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Classification and Evolution


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Students construct an evolutionary tree of imaginary animals (Caminalcules) to illustrate how modern classification schemes attempt to reflect evolutionary history.

Gendron, Robert

Grade level:

Two class periods

Correspondence to the Next Generation Science Standards is indicated in parentheses after each relevant concept. See our conceptual framework for details.

  • Biological evolution accounts for diversity over long periods of time. (LS4.A, LS4.D)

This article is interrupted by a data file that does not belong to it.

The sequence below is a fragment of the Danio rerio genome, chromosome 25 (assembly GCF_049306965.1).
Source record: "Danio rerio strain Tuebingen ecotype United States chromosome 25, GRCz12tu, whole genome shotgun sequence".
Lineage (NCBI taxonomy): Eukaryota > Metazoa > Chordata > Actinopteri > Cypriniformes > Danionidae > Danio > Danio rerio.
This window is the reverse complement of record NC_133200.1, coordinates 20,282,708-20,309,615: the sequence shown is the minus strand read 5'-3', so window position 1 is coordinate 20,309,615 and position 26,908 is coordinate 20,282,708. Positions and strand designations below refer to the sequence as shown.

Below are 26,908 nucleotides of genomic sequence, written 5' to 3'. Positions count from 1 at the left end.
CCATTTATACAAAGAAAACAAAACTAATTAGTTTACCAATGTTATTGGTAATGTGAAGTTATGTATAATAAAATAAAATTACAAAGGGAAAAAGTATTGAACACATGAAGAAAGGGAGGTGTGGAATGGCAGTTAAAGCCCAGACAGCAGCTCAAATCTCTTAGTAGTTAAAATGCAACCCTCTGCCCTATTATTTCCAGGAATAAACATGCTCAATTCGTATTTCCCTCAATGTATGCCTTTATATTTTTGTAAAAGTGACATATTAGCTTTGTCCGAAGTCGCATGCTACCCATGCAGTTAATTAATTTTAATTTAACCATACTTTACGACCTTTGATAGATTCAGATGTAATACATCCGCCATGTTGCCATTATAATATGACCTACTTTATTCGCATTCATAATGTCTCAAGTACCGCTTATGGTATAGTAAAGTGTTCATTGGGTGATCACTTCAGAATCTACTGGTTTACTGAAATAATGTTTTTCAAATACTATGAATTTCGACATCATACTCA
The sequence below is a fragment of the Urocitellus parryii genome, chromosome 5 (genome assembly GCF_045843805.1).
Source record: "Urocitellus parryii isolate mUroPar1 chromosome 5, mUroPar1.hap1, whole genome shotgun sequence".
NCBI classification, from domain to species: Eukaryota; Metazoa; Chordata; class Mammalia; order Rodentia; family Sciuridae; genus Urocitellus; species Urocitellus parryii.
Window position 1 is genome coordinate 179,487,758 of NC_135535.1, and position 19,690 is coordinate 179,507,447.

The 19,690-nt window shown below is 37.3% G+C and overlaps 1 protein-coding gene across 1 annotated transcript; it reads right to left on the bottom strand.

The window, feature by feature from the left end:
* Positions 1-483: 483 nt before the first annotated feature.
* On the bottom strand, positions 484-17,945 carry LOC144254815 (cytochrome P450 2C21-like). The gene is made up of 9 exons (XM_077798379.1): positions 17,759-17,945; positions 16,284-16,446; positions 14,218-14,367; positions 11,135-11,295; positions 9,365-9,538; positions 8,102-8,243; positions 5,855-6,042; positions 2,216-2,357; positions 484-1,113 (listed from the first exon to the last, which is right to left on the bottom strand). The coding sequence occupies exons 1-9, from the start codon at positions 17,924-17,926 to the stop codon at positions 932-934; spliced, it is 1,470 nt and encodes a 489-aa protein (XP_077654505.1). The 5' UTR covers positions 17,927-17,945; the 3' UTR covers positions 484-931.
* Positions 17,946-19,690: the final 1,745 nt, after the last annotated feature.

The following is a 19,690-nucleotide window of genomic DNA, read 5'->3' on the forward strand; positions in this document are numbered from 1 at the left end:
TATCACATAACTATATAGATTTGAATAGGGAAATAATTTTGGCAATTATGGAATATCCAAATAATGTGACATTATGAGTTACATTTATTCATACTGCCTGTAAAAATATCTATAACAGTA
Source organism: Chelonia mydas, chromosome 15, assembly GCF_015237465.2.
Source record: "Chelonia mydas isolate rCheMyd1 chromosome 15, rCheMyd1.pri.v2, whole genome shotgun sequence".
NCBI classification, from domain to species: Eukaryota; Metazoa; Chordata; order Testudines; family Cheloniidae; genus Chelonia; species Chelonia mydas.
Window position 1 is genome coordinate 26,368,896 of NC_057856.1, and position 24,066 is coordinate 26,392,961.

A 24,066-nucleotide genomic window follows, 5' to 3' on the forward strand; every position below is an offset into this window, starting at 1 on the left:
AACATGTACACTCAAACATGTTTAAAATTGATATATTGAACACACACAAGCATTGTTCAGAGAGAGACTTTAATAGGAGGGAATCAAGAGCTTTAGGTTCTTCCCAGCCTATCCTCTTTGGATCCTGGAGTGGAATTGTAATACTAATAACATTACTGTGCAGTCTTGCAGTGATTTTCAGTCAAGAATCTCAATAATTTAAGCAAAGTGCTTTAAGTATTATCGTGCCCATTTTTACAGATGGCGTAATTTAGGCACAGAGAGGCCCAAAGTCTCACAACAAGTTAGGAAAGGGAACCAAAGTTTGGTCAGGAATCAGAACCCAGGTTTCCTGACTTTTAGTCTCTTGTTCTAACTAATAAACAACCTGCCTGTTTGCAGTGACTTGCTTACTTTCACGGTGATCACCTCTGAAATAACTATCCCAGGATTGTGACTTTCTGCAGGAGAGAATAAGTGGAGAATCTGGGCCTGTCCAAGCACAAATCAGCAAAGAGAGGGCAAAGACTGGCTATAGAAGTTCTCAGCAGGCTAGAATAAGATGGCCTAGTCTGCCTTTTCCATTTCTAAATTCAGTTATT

• Present-day species evolved from earlier species; the relatedness of organisms is the result of common ancestry. (LS4.A)

  • During the course of evolution, only a small percentage of species have survived until today.

  • An organism's features reflect its evolutionary history.

  • The fossil record documents the biodiversity of the past.

  • The fossil record contains organisms with transitional features.

  • The fossil record documents patterns of extinction and the appearance of new forms.

  • Anatomical similarities of living things reflect common ancestry. (LS4.A)

  • Natural selection acts on the variation that exists in a population. (LS4.B, LS4.C)

  • Classification is based on evolutionary relationships.

  • Evolutionary trees (i.e., phylogenies or cladograms) are built from multiple lines of evidence.

Teacher background:

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